Job Retention and Reintegration in People with Mental Health Problems: A Descriptive Evaluation of Supported Employment Routine Programs

Zürcher, Simeon Joel; Zürcher, Micha; Burkhalter, Michael; Richter, Dirk (2022). Job Retention and Reintegration in People with Mental Health Problems: A Descriptive Evaluation of Supported Employment Routine Programs Administration and Policy in Mental Health and Mental Health Services Research, 50(1), pp. 128-136. Springer 10.1007/s10488-022-01227-w

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Purpose Striking evidence supports the effectiveness of supported employment (SE) in achieving competitive employment in individuals with mental health problems. Yet, little is known whether SE is effective to maintain employment in individuals at risk of job loss. We aimed to descriptively compare SE for employed clients (SE-retention) and unemployed clients(SE-integration) regarding competitive employment. Methods We used administrative data from January 2017 to October 2021 provided by a vocational rehabilitation center in Switzerland including all individuals (≥ 18yrs.) with mental health problems who participated either in SE-retention or SE-reintegration. The outcome was the proportion with competitive employment at discharge. Logistic regression was used to assess time trends and to descriptively compare SE-treatments. We used propensity score weighting, including personal, clinical and program-specific information to reduce group differences. Results A total of 556 participants primarily diagnosed with mood/stress-related, schizophrenia and personality disorders were included (n = 297 SE-retention, n = 259 SE-reintegration) with median age 41 years and 57% female gender. The overall weighted comparison favored SE-retention over SE-reintegration OR 4.85 (95%-CI 3.10 to 7.58, p < 0.001) with predicted employment of 67.3% and 29.9% for SE-retention and SE-reintegration, respectively. While success for SE- reintegration remained stable over time, SE-retention showed an increase in more recent years. Conclusion SE-retention provides an approach for early work-related support that can prevent labor market exclusion. In contrast, reintegration is likely to require more efforts to achieve employment and may result in less favorable outcomes. It is therefore necessary that further research includes appropriate comparison groups to evaluate the effectiveness of SE- retention programs as well as the economic and individual benefits.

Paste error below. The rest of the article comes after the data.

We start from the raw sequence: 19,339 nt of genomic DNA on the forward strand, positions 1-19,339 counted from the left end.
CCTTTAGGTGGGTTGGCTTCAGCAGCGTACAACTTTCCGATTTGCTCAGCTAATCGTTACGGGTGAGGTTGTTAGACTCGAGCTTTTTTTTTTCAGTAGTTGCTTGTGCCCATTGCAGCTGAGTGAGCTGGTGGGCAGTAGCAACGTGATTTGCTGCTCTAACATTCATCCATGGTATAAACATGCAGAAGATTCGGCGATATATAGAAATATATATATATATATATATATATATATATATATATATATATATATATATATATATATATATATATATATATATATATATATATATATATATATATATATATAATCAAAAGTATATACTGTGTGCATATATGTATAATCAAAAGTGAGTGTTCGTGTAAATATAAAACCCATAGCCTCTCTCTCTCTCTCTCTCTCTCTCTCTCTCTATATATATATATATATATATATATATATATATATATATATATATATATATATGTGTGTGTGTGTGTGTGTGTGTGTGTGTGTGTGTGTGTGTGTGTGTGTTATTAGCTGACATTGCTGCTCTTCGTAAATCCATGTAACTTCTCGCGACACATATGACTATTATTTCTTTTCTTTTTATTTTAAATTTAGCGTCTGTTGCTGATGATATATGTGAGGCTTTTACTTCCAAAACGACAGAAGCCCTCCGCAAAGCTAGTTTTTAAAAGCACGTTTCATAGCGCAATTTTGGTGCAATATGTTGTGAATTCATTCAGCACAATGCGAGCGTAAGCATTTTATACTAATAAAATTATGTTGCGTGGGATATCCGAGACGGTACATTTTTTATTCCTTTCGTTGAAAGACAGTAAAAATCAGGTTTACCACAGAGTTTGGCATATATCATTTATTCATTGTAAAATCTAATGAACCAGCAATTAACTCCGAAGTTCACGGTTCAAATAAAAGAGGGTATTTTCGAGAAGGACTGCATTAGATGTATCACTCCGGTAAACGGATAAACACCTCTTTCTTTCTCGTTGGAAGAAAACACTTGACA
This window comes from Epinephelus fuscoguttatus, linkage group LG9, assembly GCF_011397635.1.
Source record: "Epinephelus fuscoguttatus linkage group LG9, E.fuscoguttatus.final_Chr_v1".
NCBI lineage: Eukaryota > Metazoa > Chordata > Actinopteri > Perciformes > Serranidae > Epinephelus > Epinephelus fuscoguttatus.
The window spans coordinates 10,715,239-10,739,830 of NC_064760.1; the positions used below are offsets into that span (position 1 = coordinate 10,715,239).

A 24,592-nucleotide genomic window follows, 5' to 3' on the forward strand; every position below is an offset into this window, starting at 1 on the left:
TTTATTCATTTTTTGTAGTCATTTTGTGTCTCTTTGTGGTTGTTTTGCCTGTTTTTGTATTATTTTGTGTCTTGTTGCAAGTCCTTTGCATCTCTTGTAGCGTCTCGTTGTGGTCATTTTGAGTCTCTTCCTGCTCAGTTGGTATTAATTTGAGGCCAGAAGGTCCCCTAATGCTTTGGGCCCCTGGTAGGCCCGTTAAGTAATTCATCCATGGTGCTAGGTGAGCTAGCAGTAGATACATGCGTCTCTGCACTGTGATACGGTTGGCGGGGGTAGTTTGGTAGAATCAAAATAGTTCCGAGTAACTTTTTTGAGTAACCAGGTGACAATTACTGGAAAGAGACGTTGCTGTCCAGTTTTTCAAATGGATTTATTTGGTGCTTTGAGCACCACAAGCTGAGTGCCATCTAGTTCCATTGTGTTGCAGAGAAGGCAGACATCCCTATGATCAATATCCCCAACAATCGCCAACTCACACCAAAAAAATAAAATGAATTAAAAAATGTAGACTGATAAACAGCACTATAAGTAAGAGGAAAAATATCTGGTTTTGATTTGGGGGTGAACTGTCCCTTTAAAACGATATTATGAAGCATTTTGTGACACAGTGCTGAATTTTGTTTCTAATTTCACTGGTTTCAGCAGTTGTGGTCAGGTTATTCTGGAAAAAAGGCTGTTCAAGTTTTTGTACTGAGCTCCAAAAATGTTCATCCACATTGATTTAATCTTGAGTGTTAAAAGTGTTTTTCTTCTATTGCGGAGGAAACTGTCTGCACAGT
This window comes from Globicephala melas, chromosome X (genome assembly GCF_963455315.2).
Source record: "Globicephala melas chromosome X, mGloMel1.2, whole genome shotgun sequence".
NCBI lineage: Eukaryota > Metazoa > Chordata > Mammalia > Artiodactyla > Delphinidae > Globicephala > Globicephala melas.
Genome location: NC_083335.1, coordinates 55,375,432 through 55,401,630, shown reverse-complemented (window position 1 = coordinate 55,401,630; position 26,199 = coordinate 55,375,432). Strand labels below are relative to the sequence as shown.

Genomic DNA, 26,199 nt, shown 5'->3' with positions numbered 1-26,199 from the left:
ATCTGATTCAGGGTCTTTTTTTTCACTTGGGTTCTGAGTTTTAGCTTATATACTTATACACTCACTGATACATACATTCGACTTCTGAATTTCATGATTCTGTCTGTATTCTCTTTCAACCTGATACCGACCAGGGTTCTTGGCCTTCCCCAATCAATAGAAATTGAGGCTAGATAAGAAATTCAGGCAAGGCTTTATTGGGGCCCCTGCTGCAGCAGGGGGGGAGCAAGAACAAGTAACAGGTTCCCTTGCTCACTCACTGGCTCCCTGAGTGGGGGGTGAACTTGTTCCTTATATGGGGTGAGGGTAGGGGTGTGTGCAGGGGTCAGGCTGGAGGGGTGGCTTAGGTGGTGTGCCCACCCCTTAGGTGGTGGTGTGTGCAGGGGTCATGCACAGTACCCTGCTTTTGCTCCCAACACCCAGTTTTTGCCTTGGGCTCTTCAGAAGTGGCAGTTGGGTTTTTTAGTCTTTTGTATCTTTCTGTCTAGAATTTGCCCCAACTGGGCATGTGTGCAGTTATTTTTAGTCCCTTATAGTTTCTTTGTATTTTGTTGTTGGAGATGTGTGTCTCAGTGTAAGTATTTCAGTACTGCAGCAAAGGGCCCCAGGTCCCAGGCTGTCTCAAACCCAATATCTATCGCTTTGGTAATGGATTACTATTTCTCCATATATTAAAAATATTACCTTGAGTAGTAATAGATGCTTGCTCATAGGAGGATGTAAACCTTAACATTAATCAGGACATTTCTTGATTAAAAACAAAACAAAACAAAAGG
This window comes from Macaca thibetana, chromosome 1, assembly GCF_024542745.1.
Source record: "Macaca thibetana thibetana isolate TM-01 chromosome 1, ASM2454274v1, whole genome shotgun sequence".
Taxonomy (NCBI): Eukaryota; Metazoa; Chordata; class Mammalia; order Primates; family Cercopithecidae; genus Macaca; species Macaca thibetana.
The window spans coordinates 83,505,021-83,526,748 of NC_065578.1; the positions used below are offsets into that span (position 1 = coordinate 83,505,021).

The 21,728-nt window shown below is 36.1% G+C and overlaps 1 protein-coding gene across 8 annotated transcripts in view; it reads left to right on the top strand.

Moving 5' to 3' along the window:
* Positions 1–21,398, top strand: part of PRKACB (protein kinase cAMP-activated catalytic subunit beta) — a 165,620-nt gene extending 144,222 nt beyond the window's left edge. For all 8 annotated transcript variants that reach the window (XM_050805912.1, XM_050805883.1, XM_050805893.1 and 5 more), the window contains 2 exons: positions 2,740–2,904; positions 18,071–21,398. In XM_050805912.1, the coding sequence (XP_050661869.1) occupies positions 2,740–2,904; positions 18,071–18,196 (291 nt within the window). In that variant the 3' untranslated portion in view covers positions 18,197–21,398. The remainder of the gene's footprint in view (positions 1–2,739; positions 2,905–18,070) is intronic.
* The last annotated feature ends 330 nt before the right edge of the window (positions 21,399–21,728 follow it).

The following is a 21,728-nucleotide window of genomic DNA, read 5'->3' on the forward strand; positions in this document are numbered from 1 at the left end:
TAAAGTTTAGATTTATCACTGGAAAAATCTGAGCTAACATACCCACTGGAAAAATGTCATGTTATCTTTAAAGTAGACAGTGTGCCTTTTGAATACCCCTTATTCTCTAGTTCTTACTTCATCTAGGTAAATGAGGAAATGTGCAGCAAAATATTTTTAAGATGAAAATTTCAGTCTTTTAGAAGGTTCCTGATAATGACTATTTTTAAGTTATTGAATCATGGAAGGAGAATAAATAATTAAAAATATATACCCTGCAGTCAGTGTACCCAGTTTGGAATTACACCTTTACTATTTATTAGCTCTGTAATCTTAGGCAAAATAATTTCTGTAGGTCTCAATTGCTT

Item Type:

Journal Article (Original Article)


School of Health Professions
School of Health Professions > Nursing
School of Health Professions > Nursing > Innovation in the Field of Mental Health and Psychiatric Care


Zürcher, Simeon Joel;
Zürcher, Micha;
Burkhalter, Michael and
Richter, Dirk0000-0002-6215-6110


R Medicine > RA Public aspects of medicine








Dirk Richter

Date Deposited:

30 Nov 2022 10:19

Last Modified:

24 May 2023 07:42

Publisher DOI:


Uncontrolled Keywords:

job maintenance · job retention · mental illness · return to work · rehabilitation · reintegration · supported employment (SE)




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